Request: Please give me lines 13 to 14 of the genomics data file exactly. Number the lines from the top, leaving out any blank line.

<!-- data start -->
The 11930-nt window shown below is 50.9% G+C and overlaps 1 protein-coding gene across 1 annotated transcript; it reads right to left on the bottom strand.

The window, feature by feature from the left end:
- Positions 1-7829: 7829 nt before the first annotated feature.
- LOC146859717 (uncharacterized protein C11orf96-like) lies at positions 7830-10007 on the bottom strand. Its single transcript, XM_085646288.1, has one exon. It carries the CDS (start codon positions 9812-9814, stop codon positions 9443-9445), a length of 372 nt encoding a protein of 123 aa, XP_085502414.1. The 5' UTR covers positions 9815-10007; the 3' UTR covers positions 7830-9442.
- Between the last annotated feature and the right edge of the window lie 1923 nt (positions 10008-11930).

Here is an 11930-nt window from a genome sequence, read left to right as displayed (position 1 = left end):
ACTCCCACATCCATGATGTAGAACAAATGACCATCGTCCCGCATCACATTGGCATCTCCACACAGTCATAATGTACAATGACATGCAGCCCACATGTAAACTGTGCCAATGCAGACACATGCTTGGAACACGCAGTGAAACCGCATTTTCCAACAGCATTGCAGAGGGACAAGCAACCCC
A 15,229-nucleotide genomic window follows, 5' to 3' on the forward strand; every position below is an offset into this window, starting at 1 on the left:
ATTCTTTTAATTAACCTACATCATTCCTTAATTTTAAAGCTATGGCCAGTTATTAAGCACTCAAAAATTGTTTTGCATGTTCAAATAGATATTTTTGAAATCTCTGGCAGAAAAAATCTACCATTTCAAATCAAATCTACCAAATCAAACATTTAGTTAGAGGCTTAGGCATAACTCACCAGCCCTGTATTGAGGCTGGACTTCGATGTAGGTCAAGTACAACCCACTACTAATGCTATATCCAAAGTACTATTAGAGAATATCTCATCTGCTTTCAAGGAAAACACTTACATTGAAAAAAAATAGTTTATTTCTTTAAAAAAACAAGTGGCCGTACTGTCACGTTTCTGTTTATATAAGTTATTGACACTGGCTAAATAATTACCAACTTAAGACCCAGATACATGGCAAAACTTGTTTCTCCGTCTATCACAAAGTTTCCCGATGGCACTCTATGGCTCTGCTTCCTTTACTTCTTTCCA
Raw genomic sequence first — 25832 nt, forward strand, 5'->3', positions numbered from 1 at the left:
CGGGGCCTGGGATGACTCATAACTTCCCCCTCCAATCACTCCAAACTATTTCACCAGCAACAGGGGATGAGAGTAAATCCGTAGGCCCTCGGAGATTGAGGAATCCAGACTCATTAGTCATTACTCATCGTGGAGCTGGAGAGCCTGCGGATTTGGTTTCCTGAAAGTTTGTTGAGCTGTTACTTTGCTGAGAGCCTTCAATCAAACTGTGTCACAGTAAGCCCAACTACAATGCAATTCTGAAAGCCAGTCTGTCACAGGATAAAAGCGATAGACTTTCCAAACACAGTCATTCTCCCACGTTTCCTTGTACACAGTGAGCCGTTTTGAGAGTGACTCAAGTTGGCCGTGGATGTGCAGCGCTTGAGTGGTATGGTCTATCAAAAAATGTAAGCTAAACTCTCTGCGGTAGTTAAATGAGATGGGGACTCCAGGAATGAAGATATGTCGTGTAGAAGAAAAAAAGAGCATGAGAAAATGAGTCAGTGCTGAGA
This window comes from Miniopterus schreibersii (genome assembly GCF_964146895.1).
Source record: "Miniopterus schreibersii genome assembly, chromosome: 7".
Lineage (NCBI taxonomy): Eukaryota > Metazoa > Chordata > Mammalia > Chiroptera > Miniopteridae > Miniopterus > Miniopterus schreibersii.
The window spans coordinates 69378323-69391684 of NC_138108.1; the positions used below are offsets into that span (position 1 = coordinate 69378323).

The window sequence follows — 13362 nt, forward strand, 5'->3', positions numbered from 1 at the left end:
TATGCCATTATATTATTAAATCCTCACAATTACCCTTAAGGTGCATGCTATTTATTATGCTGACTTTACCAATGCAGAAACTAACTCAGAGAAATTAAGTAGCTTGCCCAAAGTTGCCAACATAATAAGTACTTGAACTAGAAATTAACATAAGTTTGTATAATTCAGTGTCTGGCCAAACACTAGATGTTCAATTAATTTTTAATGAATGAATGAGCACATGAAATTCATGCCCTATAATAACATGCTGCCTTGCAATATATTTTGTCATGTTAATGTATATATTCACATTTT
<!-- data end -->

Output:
Source record: "Miniopterus schreibersii genome assembly, chromosome: 7".
Lineage (NCBI taxonomy): Eukaryota > Metazoa > Chordata > Mammalia > Chiroptera > Miniopteridae > Miniopterus > Miniopterus schreibersii.